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Harry T. NorrisWell-written, fact-filled, and fascinating. . . . Has in it the making of a classic.
—(Harry T. Norris, Bulletin of the School of Oriental and African Studies (SOAS)
Posted November 23, 2000
In a superb and scholarly work Yuri Stoyanov charts the descent and evolution of Dualism (the idea of cosmic conflict between good and evil) from the revelations of Zoroaster and the Orphics, via the Dead Sea Scrolls, the Mithraic mysteries and the great Gnostic teachers, to it's revival in medieval Europe. It reveals a mass of political and religious undercurrents that lie beneath the surface of official history, touching on the Knights Templars, the Rosicrucians and the early Freemasons. This is by far the best book available in English on the movement that became known, in its last major European incarnation, as 'Catharism'.
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Posted March 6, 2009
This book is written in the old Communist style of writing: very stiff, very formal, and very dull.
There is too much information jampacked into every sentence. The density of this book makes it extra heavy, like a black hole in space.
Sentences run for an entire paragraph, paragraphs run a page long or longer. This book needs to be re-edited and abridged.
Avoid it if you can.
Posted December 5, 2000
This book offers an astonishing amount of information on very little known religions and heretical secret movements from ancient Egypt to Siberia. Wide-ranging and very well documented, it is also very well-written and readable. To the lay reader most of the information synthesised in this fascinating book will appear not only new but intriguing and even sensational. A must for the fans of historical mysteries and secret sects narratives.Was this review helpful? Yes NoThank you for your feedback. Report this reviewThank you, this review has been flagged.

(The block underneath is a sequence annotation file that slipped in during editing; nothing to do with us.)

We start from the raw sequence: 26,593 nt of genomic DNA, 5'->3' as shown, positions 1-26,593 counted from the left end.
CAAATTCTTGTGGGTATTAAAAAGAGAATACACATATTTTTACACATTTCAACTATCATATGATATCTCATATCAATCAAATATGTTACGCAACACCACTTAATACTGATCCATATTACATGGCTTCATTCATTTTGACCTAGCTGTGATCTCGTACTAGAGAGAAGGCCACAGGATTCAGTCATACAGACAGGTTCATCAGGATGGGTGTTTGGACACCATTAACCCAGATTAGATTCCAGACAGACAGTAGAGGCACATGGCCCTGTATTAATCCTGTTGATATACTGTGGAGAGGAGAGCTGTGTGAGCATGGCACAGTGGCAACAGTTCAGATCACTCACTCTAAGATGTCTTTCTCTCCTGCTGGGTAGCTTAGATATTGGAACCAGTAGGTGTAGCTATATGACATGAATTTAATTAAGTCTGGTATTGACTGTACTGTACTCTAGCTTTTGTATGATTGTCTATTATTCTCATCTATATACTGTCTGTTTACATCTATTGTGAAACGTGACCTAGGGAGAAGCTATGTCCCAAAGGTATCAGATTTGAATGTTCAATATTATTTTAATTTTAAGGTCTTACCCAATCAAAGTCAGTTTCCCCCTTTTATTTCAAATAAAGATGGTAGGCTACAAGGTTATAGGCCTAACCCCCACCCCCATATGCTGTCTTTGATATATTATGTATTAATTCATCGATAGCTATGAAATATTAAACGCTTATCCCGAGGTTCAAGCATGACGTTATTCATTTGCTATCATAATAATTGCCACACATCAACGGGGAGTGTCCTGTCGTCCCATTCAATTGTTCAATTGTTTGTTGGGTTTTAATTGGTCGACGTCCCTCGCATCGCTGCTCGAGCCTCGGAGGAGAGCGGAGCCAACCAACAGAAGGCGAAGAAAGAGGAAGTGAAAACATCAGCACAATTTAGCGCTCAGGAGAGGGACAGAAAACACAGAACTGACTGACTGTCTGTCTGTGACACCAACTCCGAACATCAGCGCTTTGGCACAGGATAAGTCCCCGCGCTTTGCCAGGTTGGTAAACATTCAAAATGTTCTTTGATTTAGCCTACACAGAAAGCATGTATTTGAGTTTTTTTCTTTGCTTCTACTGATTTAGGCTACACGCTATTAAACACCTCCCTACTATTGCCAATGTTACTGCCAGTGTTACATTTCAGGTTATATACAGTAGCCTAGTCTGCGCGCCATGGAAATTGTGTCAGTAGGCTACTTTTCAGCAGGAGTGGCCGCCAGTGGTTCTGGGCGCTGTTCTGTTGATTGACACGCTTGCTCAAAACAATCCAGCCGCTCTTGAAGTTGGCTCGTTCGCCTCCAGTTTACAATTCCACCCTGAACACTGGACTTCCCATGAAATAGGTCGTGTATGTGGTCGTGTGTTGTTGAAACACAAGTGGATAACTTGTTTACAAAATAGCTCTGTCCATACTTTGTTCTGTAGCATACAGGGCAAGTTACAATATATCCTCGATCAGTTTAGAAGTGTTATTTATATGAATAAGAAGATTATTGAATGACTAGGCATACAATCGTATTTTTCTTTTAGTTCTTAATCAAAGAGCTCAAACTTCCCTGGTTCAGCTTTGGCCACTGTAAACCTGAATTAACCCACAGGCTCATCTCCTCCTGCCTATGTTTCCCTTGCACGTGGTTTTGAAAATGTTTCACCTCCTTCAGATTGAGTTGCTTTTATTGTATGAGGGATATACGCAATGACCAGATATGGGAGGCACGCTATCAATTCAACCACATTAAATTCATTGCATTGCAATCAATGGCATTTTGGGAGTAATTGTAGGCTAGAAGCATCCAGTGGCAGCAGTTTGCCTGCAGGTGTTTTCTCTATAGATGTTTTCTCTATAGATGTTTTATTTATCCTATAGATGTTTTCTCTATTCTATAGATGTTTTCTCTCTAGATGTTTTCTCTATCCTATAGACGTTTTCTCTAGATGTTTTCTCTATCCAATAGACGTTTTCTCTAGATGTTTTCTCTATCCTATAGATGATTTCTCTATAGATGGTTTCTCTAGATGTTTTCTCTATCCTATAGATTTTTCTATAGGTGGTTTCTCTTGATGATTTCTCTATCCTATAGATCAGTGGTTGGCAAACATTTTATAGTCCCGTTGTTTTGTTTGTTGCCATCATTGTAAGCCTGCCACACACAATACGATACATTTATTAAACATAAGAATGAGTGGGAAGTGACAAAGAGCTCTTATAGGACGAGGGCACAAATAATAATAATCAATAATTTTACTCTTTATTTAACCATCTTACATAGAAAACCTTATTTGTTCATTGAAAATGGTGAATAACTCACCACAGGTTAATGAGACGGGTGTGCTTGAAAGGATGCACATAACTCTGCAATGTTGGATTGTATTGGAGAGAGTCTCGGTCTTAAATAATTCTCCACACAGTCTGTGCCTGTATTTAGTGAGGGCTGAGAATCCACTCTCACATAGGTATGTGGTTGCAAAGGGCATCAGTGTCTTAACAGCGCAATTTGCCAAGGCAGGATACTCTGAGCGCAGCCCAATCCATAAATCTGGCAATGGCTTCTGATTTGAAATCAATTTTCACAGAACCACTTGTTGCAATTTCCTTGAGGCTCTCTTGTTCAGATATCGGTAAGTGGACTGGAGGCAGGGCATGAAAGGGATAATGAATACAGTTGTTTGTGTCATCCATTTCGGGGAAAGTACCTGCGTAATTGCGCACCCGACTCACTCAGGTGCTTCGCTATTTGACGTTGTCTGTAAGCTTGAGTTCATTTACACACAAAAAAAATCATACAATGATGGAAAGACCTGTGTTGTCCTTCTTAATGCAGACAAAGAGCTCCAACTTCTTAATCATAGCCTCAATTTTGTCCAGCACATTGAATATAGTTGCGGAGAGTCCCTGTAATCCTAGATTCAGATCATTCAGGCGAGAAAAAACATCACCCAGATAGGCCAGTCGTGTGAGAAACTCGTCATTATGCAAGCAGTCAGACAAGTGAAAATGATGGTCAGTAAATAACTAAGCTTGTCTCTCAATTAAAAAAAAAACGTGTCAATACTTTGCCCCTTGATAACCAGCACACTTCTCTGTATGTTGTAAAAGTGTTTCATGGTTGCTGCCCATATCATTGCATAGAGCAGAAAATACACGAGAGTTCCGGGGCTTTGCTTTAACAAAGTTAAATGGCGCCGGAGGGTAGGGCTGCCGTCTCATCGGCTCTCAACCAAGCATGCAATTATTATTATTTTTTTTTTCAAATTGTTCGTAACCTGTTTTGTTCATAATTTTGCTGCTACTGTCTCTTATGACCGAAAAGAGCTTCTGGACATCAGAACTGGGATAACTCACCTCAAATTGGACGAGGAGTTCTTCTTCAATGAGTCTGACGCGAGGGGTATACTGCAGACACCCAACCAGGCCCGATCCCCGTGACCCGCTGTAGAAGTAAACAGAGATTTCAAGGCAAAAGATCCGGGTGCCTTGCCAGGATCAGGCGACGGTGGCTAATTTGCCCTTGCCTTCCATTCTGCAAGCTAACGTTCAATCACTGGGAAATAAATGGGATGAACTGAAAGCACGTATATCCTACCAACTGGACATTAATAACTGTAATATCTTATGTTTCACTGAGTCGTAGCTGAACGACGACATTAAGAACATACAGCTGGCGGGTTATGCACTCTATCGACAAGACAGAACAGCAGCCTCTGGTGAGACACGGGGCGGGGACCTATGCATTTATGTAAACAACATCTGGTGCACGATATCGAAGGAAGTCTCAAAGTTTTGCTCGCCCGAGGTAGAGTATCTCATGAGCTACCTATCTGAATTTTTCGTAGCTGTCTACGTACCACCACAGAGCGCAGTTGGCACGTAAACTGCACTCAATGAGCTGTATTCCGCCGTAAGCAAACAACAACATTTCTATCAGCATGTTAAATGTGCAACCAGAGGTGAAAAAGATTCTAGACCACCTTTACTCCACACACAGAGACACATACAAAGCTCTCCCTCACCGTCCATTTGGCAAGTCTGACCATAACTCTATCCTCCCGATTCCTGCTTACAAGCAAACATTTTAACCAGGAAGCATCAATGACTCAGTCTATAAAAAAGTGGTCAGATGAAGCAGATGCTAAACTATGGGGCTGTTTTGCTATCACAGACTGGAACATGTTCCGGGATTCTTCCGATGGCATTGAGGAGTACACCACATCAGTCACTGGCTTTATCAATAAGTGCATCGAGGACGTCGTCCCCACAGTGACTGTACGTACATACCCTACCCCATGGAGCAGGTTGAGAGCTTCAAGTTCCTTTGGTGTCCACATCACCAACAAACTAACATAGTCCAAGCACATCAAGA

Posted November 18, 2000
The history of secret societies and sects will not be the same after the publication of this book. The amount of new and frequently astonishing information concerning ancient and medieval underground societies is so great and so well-documented that one will need to read the book again and again to select the section of history he wants to explore and understand. The book fortifies with some dramatic new evidence the all-pervading importance of stellar myths and correlations in ancient Egypt, Babylonia and Iran, as emphasized in some recent books, and then traces these and related esoteric trends in late antiquity and the Middle Ages. Stoyanov's final discussion of Cathar secret doctrines and myths, including the teaching of a marriage between Jesus Christ and Mary Magdalene ('described as a 'great secret')and their sources is a tour de force and one has the feeling that he does not reveal all the material at his disposal, hinting that it is reserved for a book yet to come for which I will wait with some impatience.Was this review helpful? Yes NoThank you for your feedback. Report this reviewThank you, this review has been flagged.